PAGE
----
This editorial was originally published on Sept 25, 2006.
This quote is great: "Any large system is going to be operating in failure mode most of the time."
It's from Peter Coffee's essay on learning from paper based systems and what works in their digital equivalents. Peter examines the conversion of a paper based system for keeping track of Boy Scouts' work on merit badges as the process moves to an online system. He points out a few flaws in the design matching the process.
More importantly, he points out that the system fails in a few ways, which is to be expected, but it doesn't fail gracefully. I think this is a good point and one that most developers fail to take into account. Most systems will "fail" in some way and should be able to handle that failure. Whether it's data entered incorrectly, a mishmash of keys hit, incomplete data, or something else. We seem to expect that our systems will move along perfectly and that our systems will "force" the users to work in the approved method and process, thereby improving efficiency and ensuring things work well.
I've encountered this in many places, but none more apparent then surveys that we used to send out to customers. We'd require answers to many questions to ensure that we could properly fill the parent and child tables in the database and ensure proper reporting. The developers were happy to run along and build this and make it work as expected. My issue, however, was that the surveys were sometimes long and complicated and we should be sure to capture some information in the event the user stops early or has connectivity issues. In other words, assume we will have issues and plan for them.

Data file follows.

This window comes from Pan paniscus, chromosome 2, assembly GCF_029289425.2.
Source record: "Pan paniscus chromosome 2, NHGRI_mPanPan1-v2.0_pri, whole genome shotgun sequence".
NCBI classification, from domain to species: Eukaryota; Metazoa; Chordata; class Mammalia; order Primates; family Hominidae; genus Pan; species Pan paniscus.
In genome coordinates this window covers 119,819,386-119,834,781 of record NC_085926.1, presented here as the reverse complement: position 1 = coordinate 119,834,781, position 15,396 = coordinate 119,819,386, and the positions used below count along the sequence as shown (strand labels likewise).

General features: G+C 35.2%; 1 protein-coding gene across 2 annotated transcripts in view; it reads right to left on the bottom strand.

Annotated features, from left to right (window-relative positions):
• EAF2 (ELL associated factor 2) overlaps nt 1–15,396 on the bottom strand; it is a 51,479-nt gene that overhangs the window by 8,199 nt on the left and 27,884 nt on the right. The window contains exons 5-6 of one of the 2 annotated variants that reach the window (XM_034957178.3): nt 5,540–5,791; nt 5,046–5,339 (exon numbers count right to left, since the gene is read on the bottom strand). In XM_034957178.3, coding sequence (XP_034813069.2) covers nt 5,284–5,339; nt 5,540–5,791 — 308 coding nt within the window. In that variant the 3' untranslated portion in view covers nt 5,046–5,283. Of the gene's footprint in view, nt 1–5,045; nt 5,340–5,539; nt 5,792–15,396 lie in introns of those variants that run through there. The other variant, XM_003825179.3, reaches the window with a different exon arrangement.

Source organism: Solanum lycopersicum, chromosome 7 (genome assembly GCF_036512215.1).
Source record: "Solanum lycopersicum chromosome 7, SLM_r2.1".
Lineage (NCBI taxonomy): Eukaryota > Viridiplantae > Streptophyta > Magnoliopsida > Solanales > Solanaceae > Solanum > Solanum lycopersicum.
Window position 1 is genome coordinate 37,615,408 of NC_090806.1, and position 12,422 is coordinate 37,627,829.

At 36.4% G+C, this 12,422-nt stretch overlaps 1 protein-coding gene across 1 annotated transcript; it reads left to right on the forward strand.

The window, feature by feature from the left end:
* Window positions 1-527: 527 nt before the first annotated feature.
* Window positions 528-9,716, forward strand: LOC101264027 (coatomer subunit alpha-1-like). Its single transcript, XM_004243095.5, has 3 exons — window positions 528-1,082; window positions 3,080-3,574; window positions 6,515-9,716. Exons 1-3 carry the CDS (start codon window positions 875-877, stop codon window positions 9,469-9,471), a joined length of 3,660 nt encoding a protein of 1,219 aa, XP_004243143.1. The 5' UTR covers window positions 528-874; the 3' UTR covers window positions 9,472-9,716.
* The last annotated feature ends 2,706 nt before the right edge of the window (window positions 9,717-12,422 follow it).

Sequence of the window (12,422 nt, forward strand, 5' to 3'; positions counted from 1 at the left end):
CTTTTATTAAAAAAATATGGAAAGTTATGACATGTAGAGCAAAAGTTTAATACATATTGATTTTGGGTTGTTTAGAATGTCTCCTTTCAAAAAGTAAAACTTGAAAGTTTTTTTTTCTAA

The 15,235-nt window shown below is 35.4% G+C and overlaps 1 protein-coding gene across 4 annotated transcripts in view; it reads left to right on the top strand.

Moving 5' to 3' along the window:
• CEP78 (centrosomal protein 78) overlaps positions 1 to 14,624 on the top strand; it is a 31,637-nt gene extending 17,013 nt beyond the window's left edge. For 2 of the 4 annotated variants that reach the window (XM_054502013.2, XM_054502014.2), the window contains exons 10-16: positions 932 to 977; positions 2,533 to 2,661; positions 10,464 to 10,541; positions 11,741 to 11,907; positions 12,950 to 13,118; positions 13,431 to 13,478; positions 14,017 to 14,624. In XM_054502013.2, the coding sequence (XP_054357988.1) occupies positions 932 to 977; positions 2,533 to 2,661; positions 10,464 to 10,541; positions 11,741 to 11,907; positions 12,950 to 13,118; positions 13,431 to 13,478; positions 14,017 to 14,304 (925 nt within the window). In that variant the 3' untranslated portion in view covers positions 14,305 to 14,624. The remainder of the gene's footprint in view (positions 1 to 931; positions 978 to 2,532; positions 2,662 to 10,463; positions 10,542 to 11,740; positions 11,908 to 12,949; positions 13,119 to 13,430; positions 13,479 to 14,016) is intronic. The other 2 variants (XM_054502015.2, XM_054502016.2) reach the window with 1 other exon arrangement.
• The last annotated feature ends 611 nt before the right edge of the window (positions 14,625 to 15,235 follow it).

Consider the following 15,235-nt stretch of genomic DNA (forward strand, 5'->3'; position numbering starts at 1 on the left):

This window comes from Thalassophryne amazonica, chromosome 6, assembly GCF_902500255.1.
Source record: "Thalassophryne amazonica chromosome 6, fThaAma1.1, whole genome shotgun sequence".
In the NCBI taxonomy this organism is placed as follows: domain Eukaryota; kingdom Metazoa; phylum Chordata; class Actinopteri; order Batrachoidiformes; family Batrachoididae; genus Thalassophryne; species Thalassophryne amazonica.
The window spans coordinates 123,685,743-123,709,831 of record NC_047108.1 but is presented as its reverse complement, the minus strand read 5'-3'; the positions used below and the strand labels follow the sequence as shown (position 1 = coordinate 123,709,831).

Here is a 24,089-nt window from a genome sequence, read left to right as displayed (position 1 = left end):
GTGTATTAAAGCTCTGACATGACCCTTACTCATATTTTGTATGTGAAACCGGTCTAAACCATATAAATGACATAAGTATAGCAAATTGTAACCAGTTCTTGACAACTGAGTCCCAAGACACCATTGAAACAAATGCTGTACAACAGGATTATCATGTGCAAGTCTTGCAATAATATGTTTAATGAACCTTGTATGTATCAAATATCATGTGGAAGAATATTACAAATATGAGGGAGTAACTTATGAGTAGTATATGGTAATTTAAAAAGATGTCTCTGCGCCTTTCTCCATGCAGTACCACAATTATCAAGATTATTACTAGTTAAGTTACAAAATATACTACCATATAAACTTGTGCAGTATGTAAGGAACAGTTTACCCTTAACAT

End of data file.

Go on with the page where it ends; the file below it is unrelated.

You've probably encountered this in other places as well. Every system, especially web based ones, should be expected to fail at some point and you should gracefully deal with those issues. We're all human and we make mistakes and the systems we build will have bugs, problems, or even unintended uses by our clients.
So plan to fail and you'll be better off.